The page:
The head of the Federal Communications Commission defended his plan to undo the country's net-neutrality rules by bringing the culture wars to telecommunications policy.
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There has been constant media coverage since Chairman Ajit Pai last week unveiled his plan to gut the Obama-era net neutrality rules, which were meant to keep broadband providers from playing favorites with websites and apps. Tech companies, including Airbnb, Etsy and Twitter, sent him a letter in support of the current rules. Hollywood celebrities are speaking out against his proposal.
So Pai, a Republican picked by President Donald Trump to be the head of the FCC, is pushing back. His targets: the generally liberal bastions of Silicon Valley and Hollywood.
Pai's policies have been more favorable to the phone, cable and broadcasting industries than those of the Obama-era FCC. One criticism of Pai's plan to gut the net neutrality rules is that it will allow phone and cable companies to block some sites and apps while favoring others.
But Pai asserted in a Tuesday speech that internet companies are "a much bigger actual threat to an open internet" because they choose what people see on their services.
He called out Twitter specifically, contending that it takes action — such as suspending accounts or removing their "verified" status — against conservatives more frequently than liberals. He didn't specify who he was talking about, but Twitter this month "unverified" the account of white nationalist Richard Spencer .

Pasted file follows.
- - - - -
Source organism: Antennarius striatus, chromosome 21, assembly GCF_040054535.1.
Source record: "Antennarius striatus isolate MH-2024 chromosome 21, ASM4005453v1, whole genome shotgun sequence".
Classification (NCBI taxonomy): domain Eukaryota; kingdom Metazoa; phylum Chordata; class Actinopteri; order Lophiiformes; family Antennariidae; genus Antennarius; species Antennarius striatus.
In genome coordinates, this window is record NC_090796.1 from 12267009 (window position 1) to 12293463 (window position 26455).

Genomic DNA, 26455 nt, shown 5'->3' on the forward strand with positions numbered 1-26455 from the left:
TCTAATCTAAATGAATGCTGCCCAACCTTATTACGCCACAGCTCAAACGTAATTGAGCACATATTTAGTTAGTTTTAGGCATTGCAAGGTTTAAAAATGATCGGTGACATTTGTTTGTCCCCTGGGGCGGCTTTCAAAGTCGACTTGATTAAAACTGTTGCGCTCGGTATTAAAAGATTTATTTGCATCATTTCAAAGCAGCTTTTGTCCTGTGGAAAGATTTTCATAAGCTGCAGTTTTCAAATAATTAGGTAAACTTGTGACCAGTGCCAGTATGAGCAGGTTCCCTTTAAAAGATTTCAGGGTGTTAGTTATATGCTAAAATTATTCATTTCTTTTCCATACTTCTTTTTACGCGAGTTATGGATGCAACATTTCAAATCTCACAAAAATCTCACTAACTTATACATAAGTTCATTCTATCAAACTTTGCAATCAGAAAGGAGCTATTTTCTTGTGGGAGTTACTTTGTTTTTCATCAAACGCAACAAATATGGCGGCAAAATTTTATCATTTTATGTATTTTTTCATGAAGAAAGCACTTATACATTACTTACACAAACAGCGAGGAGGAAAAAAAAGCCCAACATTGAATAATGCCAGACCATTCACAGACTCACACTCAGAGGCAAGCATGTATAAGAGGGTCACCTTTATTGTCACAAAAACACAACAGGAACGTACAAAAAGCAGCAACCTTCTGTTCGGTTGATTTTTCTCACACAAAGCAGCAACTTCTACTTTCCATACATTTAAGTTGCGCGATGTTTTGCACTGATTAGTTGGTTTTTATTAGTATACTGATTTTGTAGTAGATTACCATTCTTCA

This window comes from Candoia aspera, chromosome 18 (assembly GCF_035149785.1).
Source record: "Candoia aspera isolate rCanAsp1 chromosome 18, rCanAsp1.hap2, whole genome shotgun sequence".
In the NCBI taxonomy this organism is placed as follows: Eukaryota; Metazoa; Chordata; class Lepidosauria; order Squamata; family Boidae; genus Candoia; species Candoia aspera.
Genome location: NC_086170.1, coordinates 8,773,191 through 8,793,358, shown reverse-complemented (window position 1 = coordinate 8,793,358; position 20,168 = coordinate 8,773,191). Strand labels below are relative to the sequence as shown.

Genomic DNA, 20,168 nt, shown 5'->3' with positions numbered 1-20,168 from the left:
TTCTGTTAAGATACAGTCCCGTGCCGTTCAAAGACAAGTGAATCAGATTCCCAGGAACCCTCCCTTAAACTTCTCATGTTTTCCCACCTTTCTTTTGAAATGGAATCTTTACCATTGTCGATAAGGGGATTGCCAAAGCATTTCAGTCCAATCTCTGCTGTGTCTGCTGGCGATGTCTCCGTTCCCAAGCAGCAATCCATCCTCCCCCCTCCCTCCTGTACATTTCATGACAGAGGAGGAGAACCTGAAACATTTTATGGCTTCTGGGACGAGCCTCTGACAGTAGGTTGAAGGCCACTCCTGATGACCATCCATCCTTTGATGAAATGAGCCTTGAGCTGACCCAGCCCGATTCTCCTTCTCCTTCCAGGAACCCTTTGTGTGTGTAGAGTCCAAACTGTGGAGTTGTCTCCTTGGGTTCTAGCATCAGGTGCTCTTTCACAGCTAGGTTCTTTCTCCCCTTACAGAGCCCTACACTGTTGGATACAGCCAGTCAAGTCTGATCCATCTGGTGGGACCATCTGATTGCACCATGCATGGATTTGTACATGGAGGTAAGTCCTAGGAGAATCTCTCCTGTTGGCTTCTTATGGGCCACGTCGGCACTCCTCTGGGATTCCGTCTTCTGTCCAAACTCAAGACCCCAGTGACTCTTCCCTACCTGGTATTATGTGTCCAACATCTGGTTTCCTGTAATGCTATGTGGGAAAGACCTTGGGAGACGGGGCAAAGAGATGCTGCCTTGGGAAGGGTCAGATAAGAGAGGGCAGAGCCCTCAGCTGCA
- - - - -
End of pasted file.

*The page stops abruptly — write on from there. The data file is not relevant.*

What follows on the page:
Pai also noted that Twitter had blocked Rep. Marsha Blackburn, R-Tenn., from advertising a campaign video, which he said was because it "featured a pro-life message." Twitter said Tuesday that it didn't censor her video but also doesn't want to expose users to "potentially distressing" ads. Twitter later decided to let Blackburn advertise the video, in which she says that she "stopped the sale of baby body parts."
"Websites and apps operate in a competitive environment with low barriers to entry where choice and competition are a click away. This stands in stark contrast to ISPs," said Noah Theran, spokesman for the Internet Association, a trade group for tech companies. Most Americans don't have a choice of home broadband service providers.
Pai also said he was calling out criticisms from Hollywood because of celebrities' "large online followings" that "give them outsized influence in shaping the public debate."